DETROIT — Ford engine Monday will try to turn skeptics of its electric vehicle growth plans, which some Wall Street analysts have called “ambitious” and “crazy crazy,” into believers.
The Detroit automaker will hold its capital markets day, where it promised to provide details on how Ford plans to meet previously stated targets for an 8% EBIT margin on its vehicles unit. vehicles and a production rate of 2 million electric vehicles by 2026, against a forecast of 600,000 by the end of the year.
“We’ll walk you through why we think an 8% margin is totally realistic despite all the pricing pressure that we’re absolutely going to be under because everyone wants to grow,” CEO Jim Farley said on the call on the company’s first quarter results earlier this month.
The event is called “Deliver Ford+”, a reference to Farley’s turnaround and restructuring efforts that some have criticized for not being executed quickly enough. Farley announced the plan seven months into his term, in May 2021.
The automaker’s CEO described the financial markets day as an opportunity to demonstrate how strategy “comes to life”. The company is expected to complete its profit walks for its traditional “Ford Blue” and “Ford Pro” business businesses in addition to its “Model e” electric vehicle unit.
Ford is also expected to preview its second-generation battery products and technologies, which the company says will be crucial to achieving that 8% EBIT margin. The EV business is expected to lose about $3 billion this year.
Ford has previously said it plans to achieve that profit margin largely through scale, EV battery improvements, and design and engineering efficiency.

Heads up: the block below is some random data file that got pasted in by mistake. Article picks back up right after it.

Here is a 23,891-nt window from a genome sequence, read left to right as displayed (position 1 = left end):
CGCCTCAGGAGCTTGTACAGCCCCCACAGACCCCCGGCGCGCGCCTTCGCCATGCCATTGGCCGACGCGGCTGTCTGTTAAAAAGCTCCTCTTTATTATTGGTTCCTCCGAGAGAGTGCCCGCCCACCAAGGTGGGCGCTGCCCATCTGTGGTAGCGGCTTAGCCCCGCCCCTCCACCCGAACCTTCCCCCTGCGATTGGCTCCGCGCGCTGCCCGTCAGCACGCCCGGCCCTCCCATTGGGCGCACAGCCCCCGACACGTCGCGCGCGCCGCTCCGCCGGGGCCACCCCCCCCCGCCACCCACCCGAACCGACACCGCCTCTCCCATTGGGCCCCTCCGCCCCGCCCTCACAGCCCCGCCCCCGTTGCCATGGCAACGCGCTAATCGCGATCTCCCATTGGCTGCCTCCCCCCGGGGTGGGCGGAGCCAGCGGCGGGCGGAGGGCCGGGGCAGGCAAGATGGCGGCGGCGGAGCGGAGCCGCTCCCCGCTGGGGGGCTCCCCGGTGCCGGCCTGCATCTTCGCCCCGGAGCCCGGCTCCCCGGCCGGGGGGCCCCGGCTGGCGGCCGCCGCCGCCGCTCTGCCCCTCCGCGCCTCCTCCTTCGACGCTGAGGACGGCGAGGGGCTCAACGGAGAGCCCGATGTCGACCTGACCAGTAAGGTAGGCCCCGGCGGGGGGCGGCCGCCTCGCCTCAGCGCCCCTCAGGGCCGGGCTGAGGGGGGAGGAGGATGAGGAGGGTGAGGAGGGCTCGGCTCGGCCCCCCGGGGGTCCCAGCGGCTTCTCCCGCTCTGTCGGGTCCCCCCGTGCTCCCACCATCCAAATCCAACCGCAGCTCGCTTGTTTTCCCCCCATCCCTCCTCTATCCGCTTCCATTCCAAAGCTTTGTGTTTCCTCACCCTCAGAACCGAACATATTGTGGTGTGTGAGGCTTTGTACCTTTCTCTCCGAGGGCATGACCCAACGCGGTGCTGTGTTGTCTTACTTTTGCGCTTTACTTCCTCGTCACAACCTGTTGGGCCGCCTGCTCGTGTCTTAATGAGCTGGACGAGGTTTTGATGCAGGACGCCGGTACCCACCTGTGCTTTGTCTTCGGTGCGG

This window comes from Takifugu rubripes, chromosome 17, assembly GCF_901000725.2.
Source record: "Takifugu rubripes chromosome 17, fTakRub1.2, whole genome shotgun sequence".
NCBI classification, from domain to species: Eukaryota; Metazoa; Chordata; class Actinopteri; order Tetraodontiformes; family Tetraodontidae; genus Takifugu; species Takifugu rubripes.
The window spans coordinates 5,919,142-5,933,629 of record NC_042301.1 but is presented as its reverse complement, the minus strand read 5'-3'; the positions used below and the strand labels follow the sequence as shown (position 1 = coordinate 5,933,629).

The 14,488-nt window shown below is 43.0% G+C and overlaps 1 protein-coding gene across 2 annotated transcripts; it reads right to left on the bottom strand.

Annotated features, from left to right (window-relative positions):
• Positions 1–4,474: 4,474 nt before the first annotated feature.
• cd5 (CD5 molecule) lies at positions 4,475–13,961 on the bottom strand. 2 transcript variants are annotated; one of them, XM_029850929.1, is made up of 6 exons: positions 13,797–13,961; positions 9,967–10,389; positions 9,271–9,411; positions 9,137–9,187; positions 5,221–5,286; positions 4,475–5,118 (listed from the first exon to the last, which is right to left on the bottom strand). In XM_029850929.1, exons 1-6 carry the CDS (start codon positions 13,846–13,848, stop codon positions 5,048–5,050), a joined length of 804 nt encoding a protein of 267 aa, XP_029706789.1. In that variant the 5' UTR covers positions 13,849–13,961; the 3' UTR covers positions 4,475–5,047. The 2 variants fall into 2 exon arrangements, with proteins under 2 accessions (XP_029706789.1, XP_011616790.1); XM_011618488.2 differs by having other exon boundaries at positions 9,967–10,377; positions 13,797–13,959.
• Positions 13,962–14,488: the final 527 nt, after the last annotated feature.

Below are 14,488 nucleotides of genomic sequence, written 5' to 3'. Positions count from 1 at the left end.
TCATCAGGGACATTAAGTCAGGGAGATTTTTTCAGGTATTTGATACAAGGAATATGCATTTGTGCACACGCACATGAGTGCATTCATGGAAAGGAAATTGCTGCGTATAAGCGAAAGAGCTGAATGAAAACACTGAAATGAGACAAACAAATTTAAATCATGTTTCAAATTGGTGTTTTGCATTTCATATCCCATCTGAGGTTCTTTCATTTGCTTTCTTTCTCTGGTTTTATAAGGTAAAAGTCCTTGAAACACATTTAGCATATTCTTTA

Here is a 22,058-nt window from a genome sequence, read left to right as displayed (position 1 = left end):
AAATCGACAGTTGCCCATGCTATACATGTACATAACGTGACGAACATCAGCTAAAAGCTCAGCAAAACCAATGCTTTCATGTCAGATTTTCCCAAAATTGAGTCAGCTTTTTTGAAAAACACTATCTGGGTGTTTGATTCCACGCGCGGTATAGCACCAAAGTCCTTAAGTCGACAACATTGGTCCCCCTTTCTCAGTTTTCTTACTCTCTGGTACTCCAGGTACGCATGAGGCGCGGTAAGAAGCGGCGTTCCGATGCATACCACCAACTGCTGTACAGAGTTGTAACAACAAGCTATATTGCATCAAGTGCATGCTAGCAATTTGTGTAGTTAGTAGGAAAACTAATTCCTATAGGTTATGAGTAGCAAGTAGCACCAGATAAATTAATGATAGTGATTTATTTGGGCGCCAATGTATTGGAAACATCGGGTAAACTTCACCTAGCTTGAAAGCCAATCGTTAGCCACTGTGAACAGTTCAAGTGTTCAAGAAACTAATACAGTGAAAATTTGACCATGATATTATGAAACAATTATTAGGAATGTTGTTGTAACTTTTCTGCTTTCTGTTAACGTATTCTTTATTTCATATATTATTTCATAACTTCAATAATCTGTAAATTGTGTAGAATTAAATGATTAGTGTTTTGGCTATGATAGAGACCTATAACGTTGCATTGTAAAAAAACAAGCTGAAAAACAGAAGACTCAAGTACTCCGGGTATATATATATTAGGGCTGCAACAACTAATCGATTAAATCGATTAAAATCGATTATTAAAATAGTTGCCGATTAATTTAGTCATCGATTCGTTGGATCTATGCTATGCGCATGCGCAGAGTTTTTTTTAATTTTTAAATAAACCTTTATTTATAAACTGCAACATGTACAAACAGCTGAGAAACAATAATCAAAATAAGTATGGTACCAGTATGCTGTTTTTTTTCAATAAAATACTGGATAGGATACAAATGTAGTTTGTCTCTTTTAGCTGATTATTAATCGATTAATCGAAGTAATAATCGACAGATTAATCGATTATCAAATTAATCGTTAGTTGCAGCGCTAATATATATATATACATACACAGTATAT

“There are certainly analysts who are skeptical,” Morningstar analyst David Whiston told CNBC. “I think Monday is an opportunity to try to convince some of those skeptics that it can happen. I’m personally prepared to give them the benefit of the doubt on this…you have to convince people.”
Whiston described the goal schedule as “tight”. Others were more critical.
Morgan Stanley analyst Adam Jonas on Ford’s first quarter earnings call described the increase in electric vehicle production as “crazy high.” Barclays analyst Dan Levy in a note to investors this week called it “ambitious”.
“Currently, we are skeptical of Ford’s ability to achieve both goals, as we expect it to balance volumes with profit opportunities,” Levy said.
Analysts don’t expect much movement in stock from the event unless Ford surprises with a new product or a change in previously announced plans.
“Overall, we believe Ford’s key objectives are unlikely to differ from its recent learning session, but management will attempt to reassure investors about them,” the Deutsche Bank analyst said Wednesday. Emmanuel Rosner in a note to investors, reiterating the sale of the company. stock note.
Ford stock is rated “hold” with an average target price of $13.63 per share, according to analyst ratings and estimates compiled by FactSet.
Ford shares are up about 75% since Farley became CEO in October 2020. The stock closed Friday at $11.65 per share.
– CNBC Michael Bloom contributed to this report.